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Gaming Review

'Hitman: Absolution' review (Xbox 360): The art of killing

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Released on Sunday, Nov 18 2012

'Hitman: Absolution' contracts mode screenshot

© Square Enix


Release Date: November 20 (worldwide)
Platforms available on: Xbox 360, PC, PS3, OnLive
Developer: IO Interactive
Publisher: Square Enix
Genre: Third-person action / stealth

Hitman: Absolution does exactly what you would want from a master assassin game; it turns killing into an art form. Playing as the bald-headed badass Agent 47, you have everything at your fingertips to end someone's life. Want to garrote someone in a bathroom? Go for it. Fancy tomahawking a hapless soul with an axe and then dump the body in a cupboard? Hey, knock yourself out.

The rich, varied and lengthy levels in the game provide the ultimate canvas on which to weave a tapestry of death. You always feel that all the tools are at your disposal for the grisliest of all businesses, but what this game arguably offers over previous Hitman titles is the right balance between stealth and action. Whether you want to lurk in the shows or go all-guns-blazing, the game just lets you get on with it.

Hitman: Absolution is not a perfect package, and devotees of the Hitman oeuvre may also feel that the series has gone into uncharted waters, but overall the breadth and depth of content make it a must-play for fans of action, bald heads and killing.

'Hitman: Absolution' contracts mode screenshot

© Square Enix



Agent 47 is back, and this time it's personal. His former International Contract Agency handler Diana Burnwood has gone seriously off-grid, and the killer is dispatched in the opening tutorial mission with bumping her off. But it is a contract that he "takes no pride in", and soon things go awry, causing Agent 47 himself to become the target as he searches for the truth.

The plot has some twists and turns, but largely just acts as the vessel for what makes Hitman: Absolution tick; for killing, and lots of it. While the game is linear, each level offers a mini-sandbox in which you have multiple options for murder. Most of the time in the solid campaign involves having a set target to eliminate, but it is really up to you how that is done.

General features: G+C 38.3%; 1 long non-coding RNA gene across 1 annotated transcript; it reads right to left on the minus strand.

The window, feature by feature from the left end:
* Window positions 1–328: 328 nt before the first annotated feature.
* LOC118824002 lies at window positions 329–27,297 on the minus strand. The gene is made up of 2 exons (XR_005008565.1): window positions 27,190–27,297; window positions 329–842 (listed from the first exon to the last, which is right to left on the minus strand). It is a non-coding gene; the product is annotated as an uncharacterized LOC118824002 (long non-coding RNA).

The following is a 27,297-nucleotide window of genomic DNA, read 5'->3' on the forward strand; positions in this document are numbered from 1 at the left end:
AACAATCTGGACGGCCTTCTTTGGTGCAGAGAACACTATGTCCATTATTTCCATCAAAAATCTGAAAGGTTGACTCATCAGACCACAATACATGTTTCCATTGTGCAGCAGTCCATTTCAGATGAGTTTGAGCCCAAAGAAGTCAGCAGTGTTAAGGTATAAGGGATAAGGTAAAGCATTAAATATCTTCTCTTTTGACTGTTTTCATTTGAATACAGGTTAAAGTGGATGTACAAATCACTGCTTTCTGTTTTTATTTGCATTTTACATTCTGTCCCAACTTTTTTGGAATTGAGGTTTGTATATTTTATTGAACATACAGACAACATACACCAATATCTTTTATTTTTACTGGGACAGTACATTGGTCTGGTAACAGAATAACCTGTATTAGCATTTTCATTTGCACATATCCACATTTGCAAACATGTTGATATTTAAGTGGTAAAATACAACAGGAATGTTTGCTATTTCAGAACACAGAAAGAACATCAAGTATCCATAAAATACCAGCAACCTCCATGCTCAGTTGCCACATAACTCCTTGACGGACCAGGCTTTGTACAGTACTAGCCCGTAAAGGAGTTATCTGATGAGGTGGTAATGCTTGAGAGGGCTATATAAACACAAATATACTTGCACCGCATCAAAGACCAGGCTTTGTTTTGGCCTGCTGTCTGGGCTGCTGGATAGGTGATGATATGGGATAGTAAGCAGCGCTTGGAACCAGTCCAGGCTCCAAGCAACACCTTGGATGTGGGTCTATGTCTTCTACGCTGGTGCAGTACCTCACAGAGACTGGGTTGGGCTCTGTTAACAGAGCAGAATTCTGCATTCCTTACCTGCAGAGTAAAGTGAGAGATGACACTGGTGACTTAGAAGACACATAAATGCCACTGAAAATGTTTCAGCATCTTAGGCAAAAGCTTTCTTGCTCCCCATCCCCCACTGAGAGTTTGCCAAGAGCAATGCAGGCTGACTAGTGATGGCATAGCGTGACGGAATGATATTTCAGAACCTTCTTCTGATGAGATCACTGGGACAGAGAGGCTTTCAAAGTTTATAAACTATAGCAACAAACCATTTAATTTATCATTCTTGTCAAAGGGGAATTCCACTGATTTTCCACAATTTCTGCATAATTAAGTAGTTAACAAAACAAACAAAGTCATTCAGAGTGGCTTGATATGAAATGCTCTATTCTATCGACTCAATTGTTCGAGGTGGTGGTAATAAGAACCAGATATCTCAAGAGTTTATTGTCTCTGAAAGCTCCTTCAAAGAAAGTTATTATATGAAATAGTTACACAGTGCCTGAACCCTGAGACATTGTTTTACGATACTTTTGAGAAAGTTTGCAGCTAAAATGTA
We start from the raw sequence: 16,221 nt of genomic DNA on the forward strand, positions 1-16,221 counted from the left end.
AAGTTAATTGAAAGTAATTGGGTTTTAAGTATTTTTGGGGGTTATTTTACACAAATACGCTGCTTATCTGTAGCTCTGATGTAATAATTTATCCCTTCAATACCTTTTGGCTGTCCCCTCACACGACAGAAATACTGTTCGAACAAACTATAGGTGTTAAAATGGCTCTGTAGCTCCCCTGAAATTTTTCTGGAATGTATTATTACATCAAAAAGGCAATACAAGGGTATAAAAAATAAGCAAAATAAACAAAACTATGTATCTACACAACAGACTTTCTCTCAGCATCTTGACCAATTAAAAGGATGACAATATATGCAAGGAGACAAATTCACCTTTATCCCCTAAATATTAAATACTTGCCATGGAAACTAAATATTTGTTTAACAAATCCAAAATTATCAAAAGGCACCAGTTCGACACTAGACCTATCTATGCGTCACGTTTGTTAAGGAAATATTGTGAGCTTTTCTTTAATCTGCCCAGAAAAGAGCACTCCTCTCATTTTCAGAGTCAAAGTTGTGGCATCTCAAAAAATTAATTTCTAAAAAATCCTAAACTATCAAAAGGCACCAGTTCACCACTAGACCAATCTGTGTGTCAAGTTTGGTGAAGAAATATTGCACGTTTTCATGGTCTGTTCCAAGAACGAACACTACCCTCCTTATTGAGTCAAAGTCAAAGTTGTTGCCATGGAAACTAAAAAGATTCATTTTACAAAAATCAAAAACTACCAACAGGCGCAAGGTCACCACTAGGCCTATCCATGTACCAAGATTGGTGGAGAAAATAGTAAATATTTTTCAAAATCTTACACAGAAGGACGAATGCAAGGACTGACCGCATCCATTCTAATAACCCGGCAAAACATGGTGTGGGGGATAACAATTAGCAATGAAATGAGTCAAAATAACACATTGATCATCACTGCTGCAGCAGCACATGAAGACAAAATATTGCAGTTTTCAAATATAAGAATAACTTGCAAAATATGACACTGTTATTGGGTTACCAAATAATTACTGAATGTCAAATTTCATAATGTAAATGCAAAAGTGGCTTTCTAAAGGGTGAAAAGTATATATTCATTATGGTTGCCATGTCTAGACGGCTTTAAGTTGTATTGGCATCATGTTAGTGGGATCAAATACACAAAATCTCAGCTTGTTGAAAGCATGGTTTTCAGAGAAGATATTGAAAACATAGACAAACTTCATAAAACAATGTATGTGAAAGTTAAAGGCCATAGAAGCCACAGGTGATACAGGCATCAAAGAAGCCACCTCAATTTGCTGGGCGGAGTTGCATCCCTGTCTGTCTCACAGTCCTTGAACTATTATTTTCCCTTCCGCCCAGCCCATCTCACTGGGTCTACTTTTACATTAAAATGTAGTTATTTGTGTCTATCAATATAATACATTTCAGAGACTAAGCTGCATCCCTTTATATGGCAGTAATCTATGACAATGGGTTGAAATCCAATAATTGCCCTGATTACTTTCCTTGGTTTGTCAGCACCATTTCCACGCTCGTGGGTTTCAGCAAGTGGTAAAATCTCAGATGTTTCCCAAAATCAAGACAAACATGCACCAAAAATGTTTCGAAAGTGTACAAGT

For example, a section in a Chinatown area involved taking out a rather odious man who was protected by the crooked local police. We observed from a distance as a friend of his talked to him, and then followed this man until he went down an ally.

After killing him, we stole his clothes and then approached the target, who dutifully followed us on the promise of some 'coke and whores'. Then it was just a matter of leading him to a quiet spot to do the deed.


But this was just one way of killing the man, and there were 11 other approaches available. The game just lets you naturally find the one you want. Indeed, developer IO Interactive has succeeded in ensuring you always know what to do but never feel like you are being led by the nose. Agent 47 is aided in the main campaign by intuition, which is similar to Batman: Arkham Asylum's Detective mode, and flags up targets and items of interest.

Intuition is rationed via a meter in the corner of the screen, and you must keep killing and progressing to ensure it is topped up. Using Intuition, you can survey the scene and plan your strategy.

Bodies can be dragged and hidden in cupboards, but enemies can still become suspicious at missing people, keeping you on your toes. Disguises can be seen through by certain people - for example, other cops will challenge you if you are dressed in a police outfit - but you can fool them temporarily with Intuition.

Alongside a range of guns and Agent 47's trusty garrote string, objects from the environment can also be used for murder. Knives and axes can be thrown into people's heads, and patrolling enemies can be distracted by throwing items. One section involved pushing a dead stripper over a ledge to get a load of cops to move away from where we needed to go. The biggest triumph of Hitman: Absolution, though, is the way it handles action.

'Hitman: Absolution' contracts mode screenshot

© Square Enix